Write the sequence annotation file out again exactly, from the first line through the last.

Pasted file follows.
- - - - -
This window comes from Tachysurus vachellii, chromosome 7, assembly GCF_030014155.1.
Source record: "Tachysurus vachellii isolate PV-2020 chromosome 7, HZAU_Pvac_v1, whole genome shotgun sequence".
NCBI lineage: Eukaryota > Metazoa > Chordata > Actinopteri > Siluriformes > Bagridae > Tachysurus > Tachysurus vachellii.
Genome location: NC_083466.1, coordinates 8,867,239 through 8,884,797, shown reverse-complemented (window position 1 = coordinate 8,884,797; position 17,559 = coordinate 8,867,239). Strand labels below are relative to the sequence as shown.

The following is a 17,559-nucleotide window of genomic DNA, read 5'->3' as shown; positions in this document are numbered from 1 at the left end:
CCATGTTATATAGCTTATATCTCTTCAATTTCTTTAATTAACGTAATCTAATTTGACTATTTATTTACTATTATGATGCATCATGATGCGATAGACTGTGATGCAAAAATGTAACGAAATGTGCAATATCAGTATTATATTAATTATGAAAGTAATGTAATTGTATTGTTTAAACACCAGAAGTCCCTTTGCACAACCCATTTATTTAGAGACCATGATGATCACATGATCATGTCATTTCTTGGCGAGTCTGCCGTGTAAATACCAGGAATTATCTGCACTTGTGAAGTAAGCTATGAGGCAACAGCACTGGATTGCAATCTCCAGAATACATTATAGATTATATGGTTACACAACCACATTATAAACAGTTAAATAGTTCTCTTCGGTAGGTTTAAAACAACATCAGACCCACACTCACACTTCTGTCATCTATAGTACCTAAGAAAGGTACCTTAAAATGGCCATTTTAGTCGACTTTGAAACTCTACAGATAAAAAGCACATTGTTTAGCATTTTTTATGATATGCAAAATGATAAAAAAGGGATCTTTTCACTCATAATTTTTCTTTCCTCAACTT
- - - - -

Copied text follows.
This window comes from Tachysurus vachellii, chromosome 7, assembly GCF_030014155.1.
Source record: "Tachysurus vachellii isolate PV-2020 chromosome 7, HZAU_Pvac_v1, whole genome shotgun sequence".
NCBI lineage: Eukaryota > Metazoa > Chordata > Actinopteri > Siluriformes > Bagridae > Tachysurus > Tachysurus vachellii.
Genome location: NC_083466.1, coordinates 8,867,239 through 8,884,797, shown reverse-complemented (window position 1 = coordinate 8,884,797; position 17,559 = coordinate 8,867,239). Strand labels below are relative to the sequence as shown.

The following is a 17,559-nucleotide window of genomic DNA, read 5'->3' as shown; positions in this document are numbered from 1 at the left end:
CCATGTTATATAGCTTATATCTCTTCAATTTCTTTAATTAACGTAATCTAATTTGACTATTTATTTACTATTATGATGCATCATGATGCGATAGACTGTGATGCAAAAATGTAACGAAATGTGCAATATCAGTATTATATTAATTATGAAAGTAATGTAATTGTATTGTTTAAACACCAGAAGTCCCTTTGCACAACCCATTTATTTAGAGACCATGATGATCACATGATCATGTCATTTCTTGGCGAGTCTGCCGTGTAAATACCAGGAATTATCTGCACTTGTGAAGTAAGCTATGAGGCAACAGCACTGGATTGCAATCTCCAGAATACATTATAGATTATATGGTTACACAACCACATTATAAACAGTTAAATAGTTCTCTTCGGTAGGTTTAAAACAACATCAGACCCACACTCACACTTCTGTCATCTATAGTACCTAAGAAAGGTACCTTAAAATGGCCATTTTAGTCGACTTTGAAACTCTACAGATAAAAAGCACATTGTTTAGCATTTTTTATGATATGCAAAATGATAAAAAAGGGATCTTTTCACTCATAATTTTTCTTTCCTCAACTT